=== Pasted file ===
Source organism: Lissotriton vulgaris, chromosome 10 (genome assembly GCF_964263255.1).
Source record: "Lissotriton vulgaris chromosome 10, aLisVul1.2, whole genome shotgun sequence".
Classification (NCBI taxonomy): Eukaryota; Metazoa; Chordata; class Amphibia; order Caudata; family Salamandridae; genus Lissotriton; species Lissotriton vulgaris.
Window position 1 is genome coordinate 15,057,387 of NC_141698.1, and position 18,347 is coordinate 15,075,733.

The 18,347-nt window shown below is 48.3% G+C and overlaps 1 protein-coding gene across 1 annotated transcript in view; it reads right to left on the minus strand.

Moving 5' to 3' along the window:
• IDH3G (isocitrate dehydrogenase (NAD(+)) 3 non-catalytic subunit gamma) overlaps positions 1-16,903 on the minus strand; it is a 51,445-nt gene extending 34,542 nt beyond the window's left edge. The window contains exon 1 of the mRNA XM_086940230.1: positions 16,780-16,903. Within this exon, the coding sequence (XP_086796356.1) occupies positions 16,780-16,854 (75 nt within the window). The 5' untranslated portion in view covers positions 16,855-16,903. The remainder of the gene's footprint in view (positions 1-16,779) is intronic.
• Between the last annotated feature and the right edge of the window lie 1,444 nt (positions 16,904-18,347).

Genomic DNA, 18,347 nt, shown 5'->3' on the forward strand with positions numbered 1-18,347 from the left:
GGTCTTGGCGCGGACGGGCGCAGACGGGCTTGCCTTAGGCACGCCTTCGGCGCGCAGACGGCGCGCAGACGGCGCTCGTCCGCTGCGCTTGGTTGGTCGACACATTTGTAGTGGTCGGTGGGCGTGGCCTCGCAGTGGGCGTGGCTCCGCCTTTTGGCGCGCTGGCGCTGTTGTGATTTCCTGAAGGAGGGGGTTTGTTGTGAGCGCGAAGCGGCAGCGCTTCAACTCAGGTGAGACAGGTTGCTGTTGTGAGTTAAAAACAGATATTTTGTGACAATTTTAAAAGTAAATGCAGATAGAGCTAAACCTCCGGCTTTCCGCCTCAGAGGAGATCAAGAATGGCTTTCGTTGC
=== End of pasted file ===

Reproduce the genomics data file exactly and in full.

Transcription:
Source organism: Lissotriton vulgaris, chromosome 10 (genome assembly GCF_964263255.1).
Source record: "Lissotriton vulgaris chromosome 10, aLisVul1.2, whole genome shotgun sequence".
Classification (NCBI taxonomy): Eukaryota; Metazoa; Chordata; class Amphibia; order Caudata; family Salamandridae; genus Lissotriton; species Lissotriton vulgaris.
Window position 1 is genome coordinate 15,057,387 of NC_141698.1, and position 18,347 is coordinate 15,075,733.

The 18,347-nt window shown below is 48.3% G+C and overlaps 1 protein-coding gene across 1 annotated transcript in view; it reads right to left on the minus strand.

Moving 5' to 3' along the window:
• IDH3G (isocitrate dehydrogenase (NAD(+)) 3 non-catalytic subunit gamma) overlaps positions 1-16,903 on the minus strand; it is a 51,445-nt gene extending 34,542 nt beyond the window's left edge. The window contains exon 1 of the mRNA XM_086940230.1: positions 16,780-16,903. Within this exon, the coding sequence (XP_086796356.1) occupies positions 16,780-16,854 (75 nt within the window). The 5' untranslated portion in view covers positions 16,855-16,903. The remainder of the gene's footprint in view (positions 1-16,779) is intronic.
• Between the last annotated feature and the right edge of the window lie 1,444 nt (positions 16,904-18,347).

Genomic DNA, 18,347 nt, shown 5'->3' on the forward strand with positions numbered 1-18,347 from the left:
GGTCTTGGCGCGGACGGGCGCAGACGGGCTTGCCTTAGGCACGCCTTCGGCGCGCAGACGGCGCGCAGACGGCGCTCGTCCGCTGCGCTTGGTTGGTCGACACATTTGTAGTGGTCGGTGGGCGTGGCCTCGCAGTGGGCGTGGCTCCGCCTTTTGGCGCGCTGGCGCTGTTGTGATTTCCTGAAGGAGGGGGTTTGTTGTGAGCGCGAAGCGGCAGCGCTTCAACTCAGGTGAGACAGGTTGCTGTTGTGAGTTAAAAACAGATATTTTGTGACAATTTTAAAAGTAAATGCAGATAGAGCTAAACCTCCGGCTTTCCGCCTCAGAGGAGATCAAGAATGGCTTTCGTTGC